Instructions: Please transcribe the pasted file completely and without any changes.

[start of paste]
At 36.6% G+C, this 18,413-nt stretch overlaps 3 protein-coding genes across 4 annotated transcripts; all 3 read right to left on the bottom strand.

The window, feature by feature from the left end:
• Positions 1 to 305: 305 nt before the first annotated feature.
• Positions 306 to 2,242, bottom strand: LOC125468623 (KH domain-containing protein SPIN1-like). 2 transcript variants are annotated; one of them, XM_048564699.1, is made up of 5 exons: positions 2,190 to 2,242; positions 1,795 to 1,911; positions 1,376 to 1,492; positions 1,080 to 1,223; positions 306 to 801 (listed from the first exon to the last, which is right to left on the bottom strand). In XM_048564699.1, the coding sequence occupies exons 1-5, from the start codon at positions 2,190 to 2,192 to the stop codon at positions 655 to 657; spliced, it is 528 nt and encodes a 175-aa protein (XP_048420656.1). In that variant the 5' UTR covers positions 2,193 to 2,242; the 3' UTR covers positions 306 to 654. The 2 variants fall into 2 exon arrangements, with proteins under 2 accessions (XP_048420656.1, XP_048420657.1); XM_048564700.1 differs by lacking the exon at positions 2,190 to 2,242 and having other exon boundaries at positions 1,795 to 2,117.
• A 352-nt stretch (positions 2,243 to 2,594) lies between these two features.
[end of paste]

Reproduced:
At 36.6% G+C, this 18,413-nt stretch overlaps 3 protein-coding genes across 4 annotated transcripts; all 3 read right to left on the bottom strand.

The window, feature by feature from the left end:
• Positions 1 to 305: 305 nt before the first annotated feature.
• Positions 306 to 2,242, bottom strand: LOC125468623 (KH domain-containing protein SPIN1-like). 2 transcript variants are annotated; one of them, XM_048564699.1, is made up of 5 exons: positions 2,190 to 2,242; positions 1,795 to 1,911; positions 1,376 to 1,492; positions 1,080 to 1,223; positions 306 to 801 (listed from the first exon to the last, which is right to left on the bottom strand). In XM_048564699.1, the coding sequence occupies exons 1-5, from the start codon at positions 2,190 to 2,192 to the stop codon at positions 655 to 657; spliced, it is 528 nt and encodes a 175-aa protein (XP_048420656.1). In that variant the 5' UTR covers positions 2,193 to 2,242; the 3' UTR covers positions 306 to 654. The 2 variants fall into 2 exon arrangements, with proteins under 2 accessions (XP_048420656.1, XP_048420657.1); XM_048564700.1 differs by lacking the exon at positions 2,190 to 2,242 and having other exon boundaries at positions 1,795 to 2,117.
• A 352-nt stretch (positions 2,243 to 2,594) lies between these two features.